SSL/TLS is a technology that is used to encrypt data transmission from a source to a destination. For example, from your web browser to a web server. Or from your email client to the mail server. This is what prevents someone from listening in on the connection and being able to understand what is being transmitted (like passwords or personal information).
A small back story regarding the naming convention of SSL and TLS. When public/private key transmission encryption was first developed, it was called SSL. There got to be a copyright issue regarding the name SSL, so the IETF organization (a standards controlling group on the Internet) decided to change the name from SSL to TLS. But SSL was, and still is, a hard name to shake off. So officially the name is actually TLS, but it’s often used interchangeably with SSL.
What is SSL/TLS?
TLS or Transport Layer Security is a protocol that is used to negotiate how two parties will communicate in secret. TLS uses a public/private keypair set of encryption. Basically it’s set up to where the source has a private key that it uses to encrypt data. In order for a destination to understand what is written in that encrypted data, it needs a public key to decrypt the data. The public key cannot be used to encrypt data, and likewise the private key can’t be used to decrypt data. During this negotiation process, the source (i.e. your browser or email client) is going to send the destination server (i.e. our web server or email server) a public key that it can use to decrypt what the source is sending. Likewise, the destination server is going to send it’s public key back to the source server so it can decrypt what the destination server sends back.
What is changing?
Without getting to in-depth on this, just understand that there are different versions of SSL/TLS that are used in this negotiation. There are 5 different versions of SSL/TLS. SSLv2 and SSLv3 were created way back in the 1990s, they were long ago deprecated and deemed insecure (this is also where the naming convention copyrights came into play) so we won’t discuss those.
TLSv1, TLSv1.1, and TLSv1.2 are the remaining TLS versions. As you can guess, vulnerabilities were later discovered in TLSv1 and TLSv1.1. These vulnerabilities essentially nullified and security gains in using these two versions of the TLS protocol. But, unfortunately, adoption of TLSv1.2 was very, very slow so support for TLSv1 and TLSv1.1 had to linger for a very long time.
But the time has now come to officially drop TLSv1 and TLSv1.1 and rely solely on TLSv1.2. This is because the Internet industries want to promote a safe and secure Internet, and that can’t happen if insecure protocols are allowed to be used.
Why is this changing?
You really have to consider the Internet as a living and breathing beast. The Internet is not something you can turn off. You can’t check your email if you don’t have an Internet connection. You can’t check Facebook if you don’t have an Internet connection. Way back when, when computers were not used so much as a communication device and before the Internet, security issues were less of an issue. In order to hack into a computer or device, you really had to have physical access to the computer or machine. If your home PC wasn’t on the Internet, or on an always-on Internet connection, security threats from the Internet weren’t really an issue for you.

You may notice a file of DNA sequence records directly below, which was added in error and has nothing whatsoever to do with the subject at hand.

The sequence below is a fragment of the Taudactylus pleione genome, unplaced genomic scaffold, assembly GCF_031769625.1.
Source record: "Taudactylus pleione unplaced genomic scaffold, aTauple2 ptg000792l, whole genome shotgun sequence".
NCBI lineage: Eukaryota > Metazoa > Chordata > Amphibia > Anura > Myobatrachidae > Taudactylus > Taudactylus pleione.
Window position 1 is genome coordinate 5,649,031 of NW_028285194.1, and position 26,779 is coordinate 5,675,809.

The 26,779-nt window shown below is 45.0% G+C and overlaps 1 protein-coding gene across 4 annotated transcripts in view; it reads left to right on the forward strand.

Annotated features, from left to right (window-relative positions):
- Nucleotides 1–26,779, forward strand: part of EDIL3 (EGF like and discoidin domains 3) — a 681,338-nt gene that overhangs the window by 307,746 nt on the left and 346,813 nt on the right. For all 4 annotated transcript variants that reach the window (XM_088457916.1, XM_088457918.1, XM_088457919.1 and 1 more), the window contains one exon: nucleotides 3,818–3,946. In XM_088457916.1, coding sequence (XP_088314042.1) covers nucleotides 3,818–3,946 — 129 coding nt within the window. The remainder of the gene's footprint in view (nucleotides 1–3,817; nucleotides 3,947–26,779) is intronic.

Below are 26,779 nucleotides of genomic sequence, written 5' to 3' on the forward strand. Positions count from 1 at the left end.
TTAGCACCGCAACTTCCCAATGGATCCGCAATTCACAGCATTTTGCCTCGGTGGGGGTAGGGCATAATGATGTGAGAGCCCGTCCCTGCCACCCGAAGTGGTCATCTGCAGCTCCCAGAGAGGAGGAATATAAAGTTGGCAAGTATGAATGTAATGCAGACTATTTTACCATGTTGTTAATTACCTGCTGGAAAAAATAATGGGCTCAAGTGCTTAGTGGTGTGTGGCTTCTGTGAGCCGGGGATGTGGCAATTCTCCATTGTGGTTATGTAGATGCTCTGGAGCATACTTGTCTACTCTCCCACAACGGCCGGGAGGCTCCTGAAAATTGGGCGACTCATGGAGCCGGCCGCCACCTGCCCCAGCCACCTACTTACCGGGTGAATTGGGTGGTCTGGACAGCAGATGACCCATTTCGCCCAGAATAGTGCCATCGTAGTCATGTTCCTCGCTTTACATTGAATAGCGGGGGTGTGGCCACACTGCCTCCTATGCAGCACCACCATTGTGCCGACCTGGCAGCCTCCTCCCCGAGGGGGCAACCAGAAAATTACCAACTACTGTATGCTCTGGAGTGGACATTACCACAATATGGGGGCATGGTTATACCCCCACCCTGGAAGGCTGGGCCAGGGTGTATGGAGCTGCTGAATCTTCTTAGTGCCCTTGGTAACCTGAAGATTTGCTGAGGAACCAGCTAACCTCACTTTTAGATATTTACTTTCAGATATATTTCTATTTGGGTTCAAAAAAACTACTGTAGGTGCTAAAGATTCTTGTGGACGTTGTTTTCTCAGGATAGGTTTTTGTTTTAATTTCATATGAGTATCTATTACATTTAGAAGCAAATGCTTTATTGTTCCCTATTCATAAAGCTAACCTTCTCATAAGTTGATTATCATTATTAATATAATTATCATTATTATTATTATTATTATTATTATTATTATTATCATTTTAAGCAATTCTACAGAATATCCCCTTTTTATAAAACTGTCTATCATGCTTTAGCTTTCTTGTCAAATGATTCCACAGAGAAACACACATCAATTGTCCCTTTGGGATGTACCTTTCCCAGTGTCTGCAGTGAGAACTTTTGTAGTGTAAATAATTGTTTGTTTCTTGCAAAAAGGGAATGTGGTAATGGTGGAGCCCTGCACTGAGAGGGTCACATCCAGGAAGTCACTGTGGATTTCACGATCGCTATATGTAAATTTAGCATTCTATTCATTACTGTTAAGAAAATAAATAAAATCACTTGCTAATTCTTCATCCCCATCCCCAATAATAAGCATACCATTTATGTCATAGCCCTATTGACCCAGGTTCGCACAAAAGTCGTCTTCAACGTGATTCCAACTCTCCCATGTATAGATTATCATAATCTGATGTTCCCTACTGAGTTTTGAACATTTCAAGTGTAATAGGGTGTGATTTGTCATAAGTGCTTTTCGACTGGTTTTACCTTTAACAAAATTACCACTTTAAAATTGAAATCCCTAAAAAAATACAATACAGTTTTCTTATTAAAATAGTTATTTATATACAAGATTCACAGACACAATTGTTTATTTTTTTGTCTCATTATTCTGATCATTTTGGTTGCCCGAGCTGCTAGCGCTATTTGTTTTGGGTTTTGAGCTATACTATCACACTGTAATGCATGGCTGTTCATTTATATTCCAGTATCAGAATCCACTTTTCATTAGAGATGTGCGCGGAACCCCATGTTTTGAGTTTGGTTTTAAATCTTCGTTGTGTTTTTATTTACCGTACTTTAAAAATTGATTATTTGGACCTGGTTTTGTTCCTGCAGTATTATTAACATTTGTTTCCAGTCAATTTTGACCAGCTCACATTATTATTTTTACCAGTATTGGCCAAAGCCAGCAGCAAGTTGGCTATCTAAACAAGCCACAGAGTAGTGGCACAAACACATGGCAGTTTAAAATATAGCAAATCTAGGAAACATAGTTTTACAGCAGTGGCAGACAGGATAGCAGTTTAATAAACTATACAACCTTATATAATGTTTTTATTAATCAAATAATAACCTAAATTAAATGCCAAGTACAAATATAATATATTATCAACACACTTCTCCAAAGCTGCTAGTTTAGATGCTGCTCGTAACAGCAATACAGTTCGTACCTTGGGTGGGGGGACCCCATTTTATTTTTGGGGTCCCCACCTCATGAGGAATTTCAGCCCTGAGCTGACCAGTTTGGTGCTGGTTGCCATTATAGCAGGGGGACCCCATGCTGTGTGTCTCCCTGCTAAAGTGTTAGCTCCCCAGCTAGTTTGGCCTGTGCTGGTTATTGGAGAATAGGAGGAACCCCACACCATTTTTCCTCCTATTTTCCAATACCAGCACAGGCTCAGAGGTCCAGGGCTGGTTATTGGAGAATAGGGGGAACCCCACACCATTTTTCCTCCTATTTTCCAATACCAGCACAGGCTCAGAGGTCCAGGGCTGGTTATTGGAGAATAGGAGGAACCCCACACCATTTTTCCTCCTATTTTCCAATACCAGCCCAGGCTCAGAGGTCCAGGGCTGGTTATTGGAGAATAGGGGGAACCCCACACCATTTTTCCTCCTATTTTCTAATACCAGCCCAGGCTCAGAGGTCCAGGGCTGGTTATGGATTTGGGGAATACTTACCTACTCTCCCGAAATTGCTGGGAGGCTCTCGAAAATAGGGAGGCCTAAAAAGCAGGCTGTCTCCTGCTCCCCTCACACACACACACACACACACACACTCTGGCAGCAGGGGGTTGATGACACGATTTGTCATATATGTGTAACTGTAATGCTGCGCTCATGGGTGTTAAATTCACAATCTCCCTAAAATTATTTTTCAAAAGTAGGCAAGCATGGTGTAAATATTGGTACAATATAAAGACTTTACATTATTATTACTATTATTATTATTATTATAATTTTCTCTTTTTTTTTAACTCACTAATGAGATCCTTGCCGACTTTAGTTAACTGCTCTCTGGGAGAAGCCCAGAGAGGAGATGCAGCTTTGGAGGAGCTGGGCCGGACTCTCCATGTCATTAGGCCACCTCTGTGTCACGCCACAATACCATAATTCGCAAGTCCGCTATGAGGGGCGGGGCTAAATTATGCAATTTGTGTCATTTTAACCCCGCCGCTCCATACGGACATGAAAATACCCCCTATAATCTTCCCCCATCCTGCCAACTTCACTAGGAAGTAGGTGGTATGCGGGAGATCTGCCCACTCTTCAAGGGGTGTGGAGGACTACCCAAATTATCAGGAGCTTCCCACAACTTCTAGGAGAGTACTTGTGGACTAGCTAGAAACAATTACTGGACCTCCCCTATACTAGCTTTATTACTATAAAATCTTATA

But now the Internet exists, and millions and billions of different devices are connected to the Internet all the time. As a result security of these devices becomes a bigger issue. As new security holes and vulnerabilities are discovered, no longer can these just be ignored because physical access is no longer required to exploit these vulnerabilities. These devices are constantly connected to the Internet and are therefore constantly a target of these vulnerabilities.
When the security holes were discovered in the TLSv1 and TLSv1.1 security experts knew that this would affect a lot of users. Unfortunately, developers – such as Microsoft – were slow to roll out security updates and end-user adoption of these new security updates was even slower. This meant that Internet hosting companies and Internet service providers had to continue to allow connections using these insecure versions of TLS due to usability concerns.
It’s important to note that security and usability and opposite ends of the same string. Any time you add a bit of security you take away a bit of usability. Consider that if you really want to keep your computer secure, the best advice is to turn it off. That will definitely keep it secure, but you can’t use it, there’s zero usability. The struggle that server administrators, security experts, and the Internet industries as a whole have is balancing out this security vs. usability equation. How can we make the Internet more secure while also keeping it usable? Where is that balancing act?
This is what lead to the prolonged service of TLSv1 and TLSv1.1. A lot of users were still relying on these versions, and even though security experts knew they were insecure – they could not recommend removing them because it would affect a lot of users.
Now the time has come that the PCI Security Council (one of those industry leaders in being Internet security experts) has concluded that enough time has passed for developers and users to switch to the secure TLSv1.2 protocol, so TLSv1 and TLSv1.1 can be disabled. And while, the vast majority of our users are using TLSv1.2 compatible email clients, operating systems, and programs, there are still quite a few that have not yet updated and will be affected by this shutdown of TLSv1 and TLSv1.1.
Again, this security vs. usability thing comes into play. At what point is the overall health and security of a server more important than the usability concerns of a few clients? If a server has 1000 users on it and 900 of them are using TLSv1.2 but 100 are still relying on TLSv1 or TLSv1.1, how is it justified for the 1000 users to suffer through an insecurity just to protect those 100 that have not updated? Or where does that justification point lay? What if it’s 920 vs 80? Or 950 vs 50? The later is what we are seeing. We are seeing about a 96% adoption of TLSv1.2, so given this information we feel that it is best to go ahead and disable the insecure TLSv1 and TLSv1.1 protocols so that all of our users can benefit from better security on our servers. But this also means that about 4% of our users are going to experience problems. Is that a justifiable percentage?